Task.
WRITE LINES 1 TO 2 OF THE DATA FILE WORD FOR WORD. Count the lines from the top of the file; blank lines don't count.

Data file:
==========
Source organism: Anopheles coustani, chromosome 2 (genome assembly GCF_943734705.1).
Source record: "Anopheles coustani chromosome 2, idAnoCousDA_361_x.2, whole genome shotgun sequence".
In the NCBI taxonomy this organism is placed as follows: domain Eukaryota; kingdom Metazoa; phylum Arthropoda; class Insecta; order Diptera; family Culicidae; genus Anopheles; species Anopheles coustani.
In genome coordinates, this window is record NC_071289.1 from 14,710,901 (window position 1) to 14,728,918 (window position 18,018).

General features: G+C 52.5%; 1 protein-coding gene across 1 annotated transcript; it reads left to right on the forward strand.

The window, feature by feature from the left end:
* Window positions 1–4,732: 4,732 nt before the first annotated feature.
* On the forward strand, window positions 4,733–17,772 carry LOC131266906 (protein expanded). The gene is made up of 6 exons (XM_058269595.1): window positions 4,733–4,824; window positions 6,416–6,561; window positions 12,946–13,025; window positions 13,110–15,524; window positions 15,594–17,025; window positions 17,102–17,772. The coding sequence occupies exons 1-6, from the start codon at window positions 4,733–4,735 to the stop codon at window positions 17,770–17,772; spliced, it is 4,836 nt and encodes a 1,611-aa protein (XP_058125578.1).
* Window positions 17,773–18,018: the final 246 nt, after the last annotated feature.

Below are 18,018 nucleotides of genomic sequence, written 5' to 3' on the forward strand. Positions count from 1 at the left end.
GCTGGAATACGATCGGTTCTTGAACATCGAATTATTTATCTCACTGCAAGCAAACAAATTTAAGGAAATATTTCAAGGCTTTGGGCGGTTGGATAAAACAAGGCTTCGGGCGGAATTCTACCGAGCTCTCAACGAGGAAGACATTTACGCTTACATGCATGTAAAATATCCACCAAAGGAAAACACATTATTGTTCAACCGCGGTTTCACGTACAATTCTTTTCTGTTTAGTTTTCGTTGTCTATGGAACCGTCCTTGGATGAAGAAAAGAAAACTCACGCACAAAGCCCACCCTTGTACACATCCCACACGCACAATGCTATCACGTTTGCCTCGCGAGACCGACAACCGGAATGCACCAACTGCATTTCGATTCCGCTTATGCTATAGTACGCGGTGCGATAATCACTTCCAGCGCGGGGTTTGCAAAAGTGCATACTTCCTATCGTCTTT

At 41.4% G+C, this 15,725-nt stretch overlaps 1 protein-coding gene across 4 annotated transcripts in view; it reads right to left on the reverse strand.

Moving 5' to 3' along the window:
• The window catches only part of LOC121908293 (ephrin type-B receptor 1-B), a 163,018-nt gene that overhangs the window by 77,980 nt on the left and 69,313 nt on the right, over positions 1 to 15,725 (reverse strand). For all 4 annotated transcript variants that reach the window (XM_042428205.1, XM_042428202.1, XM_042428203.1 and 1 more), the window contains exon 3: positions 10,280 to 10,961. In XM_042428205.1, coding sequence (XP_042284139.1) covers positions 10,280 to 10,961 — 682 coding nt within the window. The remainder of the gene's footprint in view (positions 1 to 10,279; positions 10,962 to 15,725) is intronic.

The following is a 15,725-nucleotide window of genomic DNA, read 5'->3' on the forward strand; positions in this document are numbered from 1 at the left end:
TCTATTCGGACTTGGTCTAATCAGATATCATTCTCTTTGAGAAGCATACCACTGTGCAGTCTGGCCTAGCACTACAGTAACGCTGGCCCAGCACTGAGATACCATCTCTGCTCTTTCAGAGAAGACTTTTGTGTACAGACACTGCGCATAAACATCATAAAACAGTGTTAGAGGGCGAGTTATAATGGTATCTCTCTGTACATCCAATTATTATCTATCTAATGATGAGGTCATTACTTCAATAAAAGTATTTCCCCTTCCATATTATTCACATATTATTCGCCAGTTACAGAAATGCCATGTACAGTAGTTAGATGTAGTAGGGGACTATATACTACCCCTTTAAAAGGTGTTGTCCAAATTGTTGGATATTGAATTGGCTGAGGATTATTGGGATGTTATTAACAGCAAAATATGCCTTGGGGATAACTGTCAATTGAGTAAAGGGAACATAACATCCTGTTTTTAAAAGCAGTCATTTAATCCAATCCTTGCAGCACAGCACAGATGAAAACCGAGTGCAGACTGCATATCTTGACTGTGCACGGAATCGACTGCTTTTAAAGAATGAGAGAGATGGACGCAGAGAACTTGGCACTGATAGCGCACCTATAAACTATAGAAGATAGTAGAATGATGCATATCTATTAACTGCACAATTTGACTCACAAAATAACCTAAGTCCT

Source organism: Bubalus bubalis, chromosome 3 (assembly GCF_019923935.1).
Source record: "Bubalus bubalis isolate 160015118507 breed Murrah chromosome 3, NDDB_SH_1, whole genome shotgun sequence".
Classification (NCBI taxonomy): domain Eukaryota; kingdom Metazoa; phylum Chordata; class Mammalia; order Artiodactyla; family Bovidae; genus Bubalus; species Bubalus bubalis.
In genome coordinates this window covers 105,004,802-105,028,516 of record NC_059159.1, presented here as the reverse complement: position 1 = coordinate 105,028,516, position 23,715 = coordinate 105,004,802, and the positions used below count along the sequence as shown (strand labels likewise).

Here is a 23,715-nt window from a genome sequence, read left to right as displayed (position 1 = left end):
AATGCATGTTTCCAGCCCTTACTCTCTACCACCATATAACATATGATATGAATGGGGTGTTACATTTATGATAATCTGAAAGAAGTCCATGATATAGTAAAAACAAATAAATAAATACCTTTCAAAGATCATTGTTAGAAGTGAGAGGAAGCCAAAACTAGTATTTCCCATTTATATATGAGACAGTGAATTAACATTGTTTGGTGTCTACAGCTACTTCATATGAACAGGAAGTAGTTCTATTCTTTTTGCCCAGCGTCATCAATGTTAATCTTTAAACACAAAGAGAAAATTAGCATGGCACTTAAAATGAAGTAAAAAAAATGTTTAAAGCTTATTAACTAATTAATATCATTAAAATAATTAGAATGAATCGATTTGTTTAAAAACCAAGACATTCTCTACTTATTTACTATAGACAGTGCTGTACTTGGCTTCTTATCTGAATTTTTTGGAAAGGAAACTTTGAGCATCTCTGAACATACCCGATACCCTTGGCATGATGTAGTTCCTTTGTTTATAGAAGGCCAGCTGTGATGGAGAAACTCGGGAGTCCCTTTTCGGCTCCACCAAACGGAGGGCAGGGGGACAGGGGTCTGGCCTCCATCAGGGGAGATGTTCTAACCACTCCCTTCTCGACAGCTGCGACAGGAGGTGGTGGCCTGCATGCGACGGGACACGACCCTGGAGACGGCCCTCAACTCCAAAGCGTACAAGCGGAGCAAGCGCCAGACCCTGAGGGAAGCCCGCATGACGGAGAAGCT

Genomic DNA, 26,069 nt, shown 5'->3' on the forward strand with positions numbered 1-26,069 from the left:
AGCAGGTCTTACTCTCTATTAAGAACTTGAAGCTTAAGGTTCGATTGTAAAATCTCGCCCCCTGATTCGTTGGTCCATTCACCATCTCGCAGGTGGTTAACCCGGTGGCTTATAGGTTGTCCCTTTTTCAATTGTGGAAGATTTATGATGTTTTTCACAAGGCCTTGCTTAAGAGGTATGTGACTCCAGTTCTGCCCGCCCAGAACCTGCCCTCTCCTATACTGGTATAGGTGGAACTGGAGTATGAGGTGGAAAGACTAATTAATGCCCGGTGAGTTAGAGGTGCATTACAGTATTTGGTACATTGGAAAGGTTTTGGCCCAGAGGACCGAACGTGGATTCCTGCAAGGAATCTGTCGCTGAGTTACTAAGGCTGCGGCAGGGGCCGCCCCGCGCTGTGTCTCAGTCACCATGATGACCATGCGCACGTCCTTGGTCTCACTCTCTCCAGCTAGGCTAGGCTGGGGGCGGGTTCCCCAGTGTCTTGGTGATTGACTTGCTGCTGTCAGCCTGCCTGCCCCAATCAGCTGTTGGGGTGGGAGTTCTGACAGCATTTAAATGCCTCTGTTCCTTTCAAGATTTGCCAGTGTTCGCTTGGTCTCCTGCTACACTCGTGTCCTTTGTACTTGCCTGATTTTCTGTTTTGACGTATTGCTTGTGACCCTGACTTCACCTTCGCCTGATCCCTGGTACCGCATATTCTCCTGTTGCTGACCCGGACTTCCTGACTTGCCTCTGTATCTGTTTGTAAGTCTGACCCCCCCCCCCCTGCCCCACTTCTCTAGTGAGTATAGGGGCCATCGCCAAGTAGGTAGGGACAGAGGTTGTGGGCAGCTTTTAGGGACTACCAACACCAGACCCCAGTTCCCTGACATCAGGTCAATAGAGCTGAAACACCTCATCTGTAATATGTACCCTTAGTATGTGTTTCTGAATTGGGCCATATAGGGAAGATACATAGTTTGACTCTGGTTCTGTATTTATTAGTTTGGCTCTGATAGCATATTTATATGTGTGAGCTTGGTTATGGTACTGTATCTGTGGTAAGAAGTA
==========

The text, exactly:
Source organism: Anopheles coustani, chromosome 2 (genome assembly GCF_943734705.1).
Source record: "Anopheles coustani chromosome 2, idAnoCousDA_361_x.2, whole genome shotgun sequence".